Figure shows the fraction of gene pairs that share a common transcription factor binder as a function of minimum node count. Figure is similar, but uses GO term levels instead of minimum node count as the measure of functional similarity. Both of these measures are only proxies for true functional similarity. Although small node counts generally reflect significant functional similarity, the minimum node count method is misleading when large numbers of functionally similar genes are annotated with the same GO term. The ribosomal genes are an example of this, and these genes account for many of the outliers in Figure . Functional similarity as defined by GO term level is also problematic in that it is highly dependent on the complexity and depth of annotation in each ontology. Figure appears to suggest that the molecular function ontology is more useful for identifying co-regulated genes than the biological process ontology. However, this is likely due to the fact that higher level GO terms in the biological process ontology are generally broader and more inclusive than terms at the corresponding level of the molecular function ontology (as is suggested by the number of gene pairs which match at each level in the two ontologies). As an example, consider the level 1 GO term "cellular process" from the biological process ontology. Knowing that two genes are both involved in a "cellular process" is unlikely to provide much information about the regulation of the two genes. Nevertheless, despite the inherent flaws in each of these measures of functional similarity, use of either measure shows that genes with similar functional annotations tend to share common regulatory mechanisms.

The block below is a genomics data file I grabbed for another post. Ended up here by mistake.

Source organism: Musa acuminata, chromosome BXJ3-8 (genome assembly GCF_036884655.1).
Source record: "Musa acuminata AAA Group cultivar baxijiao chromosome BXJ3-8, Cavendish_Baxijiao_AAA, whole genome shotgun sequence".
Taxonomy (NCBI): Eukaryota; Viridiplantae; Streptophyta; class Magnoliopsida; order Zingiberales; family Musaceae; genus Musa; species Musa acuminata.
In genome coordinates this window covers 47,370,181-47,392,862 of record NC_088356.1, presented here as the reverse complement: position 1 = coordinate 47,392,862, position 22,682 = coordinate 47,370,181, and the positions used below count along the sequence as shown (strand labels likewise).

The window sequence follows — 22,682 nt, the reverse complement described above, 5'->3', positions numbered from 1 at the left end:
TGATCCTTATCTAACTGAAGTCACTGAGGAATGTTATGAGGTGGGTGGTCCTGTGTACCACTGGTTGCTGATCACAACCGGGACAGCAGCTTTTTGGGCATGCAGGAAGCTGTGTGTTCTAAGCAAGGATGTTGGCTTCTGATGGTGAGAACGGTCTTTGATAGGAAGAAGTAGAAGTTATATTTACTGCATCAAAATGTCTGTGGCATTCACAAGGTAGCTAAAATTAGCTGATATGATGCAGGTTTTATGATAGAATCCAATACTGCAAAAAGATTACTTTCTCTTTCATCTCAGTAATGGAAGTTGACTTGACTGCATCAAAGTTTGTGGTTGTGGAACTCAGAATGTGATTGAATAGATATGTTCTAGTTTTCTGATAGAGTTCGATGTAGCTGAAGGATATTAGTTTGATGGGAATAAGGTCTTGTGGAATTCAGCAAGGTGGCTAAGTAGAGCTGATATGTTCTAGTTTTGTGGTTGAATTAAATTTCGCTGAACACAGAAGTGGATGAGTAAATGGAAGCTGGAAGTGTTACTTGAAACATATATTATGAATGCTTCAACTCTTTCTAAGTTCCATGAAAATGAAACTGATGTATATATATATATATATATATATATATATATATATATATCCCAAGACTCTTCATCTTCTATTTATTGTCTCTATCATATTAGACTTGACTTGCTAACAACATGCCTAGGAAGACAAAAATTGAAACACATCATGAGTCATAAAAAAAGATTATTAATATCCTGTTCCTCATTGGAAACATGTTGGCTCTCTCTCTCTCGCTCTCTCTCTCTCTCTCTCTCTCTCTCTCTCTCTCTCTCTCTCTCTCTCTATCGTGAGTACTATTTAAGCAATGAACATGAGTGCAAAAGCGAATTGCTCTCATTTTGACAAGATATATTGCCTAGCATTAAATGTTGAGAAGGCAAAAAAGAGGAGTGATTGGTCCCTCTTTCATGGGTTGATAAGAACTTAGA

Figure 4 Co-regulation vs. Functional Similarity as Defined by Minimum Node Count A, B and C were created using the biological process, molecular function and cellular component ontologies, respectively. The dark black lines are fit using the actual yeast data (more ...)
Figure 5 Co-regulation vs. Functional Similarity as Defined by Level of GO Term Match BP, MF and CC refer to the biological process, molecular function and cellular component ontologies, respectively. A) The number of gene pairs which have matching GO terms decreases (more ...)